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Belgian pear cultivation hit by pseudomonas bacteria

Belgian pear growers are facing significant challenges in the current fruit growing season. Earlier in the season, they dealt with frost and severe hailstorms, and now they are encountering a major issue with the bacterial disease pseudomonas, FreshPlaza informs. The Belgian TVL already headlined with ‘worst pear harvest in 40 years’. This remains to be seen, says grower Bert Morren, but he too has never seen anything like it. “We have had issues with pseudomonas before, but never to this extent. I think we will have half a harvest,” says the grower from Kortenaken, in Flanders.

The strong emergence of the bacteria cannot be separated from the earlier frost and hail that hit the growers, as the pseudomonas bacteria thrives best in cold and wet conditions. “We also see that it varies greatly by plot. It is mainly the young trees and the trees that were hit by the hail where the bacteria is rampant. On plots where there was less hail, we have little to no problem. It’s really on the wounds from hail and the damaged leaves, where we see a lot of black spots from pseudomonas. We have had issues with the bacteria before, but then we treat it and it goes away. However, as extreme as it is now, I have never experienced, and it will have major consequences for the new harvest.”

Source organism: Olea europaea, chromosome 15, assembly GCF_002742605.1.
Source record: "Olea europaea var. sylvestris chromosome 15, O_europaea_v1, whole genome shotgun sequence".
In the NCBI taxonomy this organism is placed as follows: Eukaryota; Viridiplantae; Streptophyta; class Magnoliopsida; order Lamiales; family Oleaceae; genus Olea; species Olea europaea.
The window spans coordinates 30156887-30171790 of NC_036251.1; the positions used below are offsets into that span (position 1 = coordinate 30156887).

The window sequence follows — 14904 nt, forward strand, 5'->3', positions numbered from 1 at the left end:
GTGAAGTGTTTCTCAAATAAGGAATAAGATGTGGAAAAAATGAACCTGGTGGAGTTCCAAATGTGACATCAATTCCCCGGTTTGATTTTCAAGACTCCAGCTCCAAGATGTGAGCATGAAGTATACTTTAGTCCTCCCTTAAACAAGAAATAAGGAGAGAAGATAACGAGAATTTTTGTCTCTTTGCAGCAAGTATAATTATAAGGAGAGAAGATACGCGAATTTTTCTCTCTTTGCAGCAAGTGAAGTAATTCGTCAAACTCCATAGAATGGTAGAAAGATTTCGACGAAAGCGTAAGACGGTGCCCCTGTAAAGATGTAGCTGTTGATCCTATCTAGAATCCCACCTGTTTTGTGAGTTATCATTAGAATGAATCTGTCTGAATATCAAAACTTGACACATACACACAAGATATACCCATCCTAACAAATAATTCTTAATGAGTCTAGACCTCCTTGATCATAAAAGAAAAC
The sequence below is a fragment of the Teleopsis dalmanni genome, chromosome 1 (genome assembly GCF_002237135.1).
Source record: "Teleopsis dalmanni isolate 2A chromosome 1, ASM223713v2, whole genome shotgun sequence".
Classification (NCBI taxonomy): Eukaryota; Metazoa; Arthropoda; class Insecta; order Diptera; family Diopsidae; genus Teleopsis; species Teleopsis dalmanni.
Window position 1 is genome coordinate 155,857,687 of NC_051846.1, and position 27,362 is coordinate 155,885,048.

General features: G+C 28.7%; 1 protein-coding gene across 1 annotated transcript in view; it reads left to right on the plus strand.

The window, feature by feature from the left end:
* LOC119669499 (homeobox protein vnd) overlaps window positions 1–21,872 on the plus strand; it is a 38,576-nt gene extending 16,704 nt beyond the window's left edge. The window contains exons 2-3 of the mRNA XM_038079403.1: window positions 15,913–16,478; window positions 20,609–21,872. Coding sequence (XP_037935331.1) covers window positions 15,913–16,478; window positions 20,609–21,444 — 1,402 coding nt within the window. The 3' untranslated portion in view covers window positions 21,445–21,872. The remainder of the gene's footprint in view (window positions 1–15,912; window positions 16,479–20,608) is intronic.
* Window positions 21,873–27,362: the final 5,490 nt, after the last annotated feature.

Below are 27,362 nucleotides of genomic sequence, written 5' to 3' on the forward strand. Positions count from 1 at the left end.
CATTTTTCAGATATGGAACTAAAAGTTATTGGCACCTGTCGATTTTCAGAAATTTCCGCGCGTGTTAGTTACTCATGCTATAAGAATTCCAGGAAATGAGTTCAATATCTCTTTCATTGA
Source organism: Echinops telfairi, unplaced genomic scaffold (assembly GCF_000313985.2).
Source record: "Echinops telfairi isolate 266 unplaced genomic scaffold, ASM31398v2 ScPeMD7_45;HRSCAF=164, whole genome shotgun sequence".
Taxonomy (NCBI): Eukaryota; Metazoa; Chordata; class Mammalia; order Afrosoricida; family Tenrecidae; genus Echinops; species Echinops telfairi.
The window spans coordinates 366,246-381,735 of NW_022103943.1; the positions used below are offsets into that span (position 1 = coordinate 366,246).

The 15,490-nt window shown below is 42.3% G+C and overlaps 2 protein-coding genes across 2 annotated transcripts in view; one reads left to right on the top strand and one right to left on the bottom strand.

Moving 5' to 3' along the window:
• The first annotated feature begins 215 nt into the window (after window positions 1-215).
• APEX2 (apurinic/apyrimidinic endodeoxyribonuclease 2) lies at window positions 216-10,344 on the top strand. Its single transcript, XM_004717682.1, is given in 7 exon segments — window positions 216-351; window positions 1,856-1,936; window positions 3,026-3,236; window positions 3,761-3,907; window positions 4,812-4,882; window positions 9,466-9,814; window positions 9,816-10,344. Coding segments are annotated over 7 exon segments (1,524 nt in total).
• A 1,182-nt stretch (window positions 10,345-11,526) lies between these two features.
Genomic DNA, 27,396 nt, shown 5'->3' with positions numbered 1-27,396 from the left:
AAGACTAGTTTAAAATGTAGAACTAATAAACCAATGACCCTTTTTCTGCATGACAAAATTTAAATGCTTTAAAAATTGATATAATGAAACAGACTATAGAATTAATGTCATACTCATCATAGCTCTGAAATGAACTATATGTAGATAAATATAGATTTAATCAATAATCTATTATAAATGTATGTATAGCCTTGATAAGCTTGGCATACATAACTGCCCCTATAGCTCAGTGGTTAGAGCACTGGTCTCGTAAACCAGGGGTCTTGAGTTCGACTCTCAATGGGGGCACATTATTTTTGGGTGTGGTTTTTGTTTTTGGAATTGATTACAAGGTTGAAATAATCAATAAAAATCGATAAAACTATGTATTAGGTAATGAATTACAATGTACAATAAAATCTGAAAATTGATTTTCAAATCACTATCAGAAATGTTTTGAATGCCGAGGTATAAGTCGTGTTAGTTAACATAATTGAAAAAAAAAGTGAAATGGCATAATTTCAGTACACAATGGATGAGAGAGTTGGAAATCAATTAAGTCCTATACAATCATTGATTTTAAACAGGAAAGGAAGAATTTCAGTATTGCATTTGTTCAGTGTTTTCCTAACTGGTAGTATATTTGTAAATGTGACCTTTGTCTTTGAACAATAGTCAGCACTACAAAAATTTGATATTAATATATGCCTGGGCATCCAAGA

Read also: European pear stocks in April 16.3% higher compared to 2023 – WAPA

A new harvest that will be significantly earlier compared to other years. “We now expect to start picking on August 14, but what we will be picking is really wait and see,” continues Bert. “There are plots that are better. There, the pears actually look quite good. They are naturally a bit rougher due to the weather conditions, but they reach their size and are growing well. Nevertheless, there are also trees where there is only one pear hanging. It’s a disaster, making it very difficult to break even this season. We can only hope for good prices, because otherwise it will be a very challenging year for many growers. We are certainly not the only ones affected. Here in the region, everyone is talking about it and I understand that in the Netherlands, growers are also facing problems.”

“However, there is also positive news,” Bert laughs. Despite the problems, the grower tries to highlight the positive aspects. “There may not be many at the moment, but it makes no sense to dwell only in misery. The apple harvest actually looks good. The frost has left some traces here and there, but the apples seem to be turning out very nice. It seems to be a ‘normal’ harvest. Our apple area is significantly smaller than our pear area, but it’s not all doom and gloom.”

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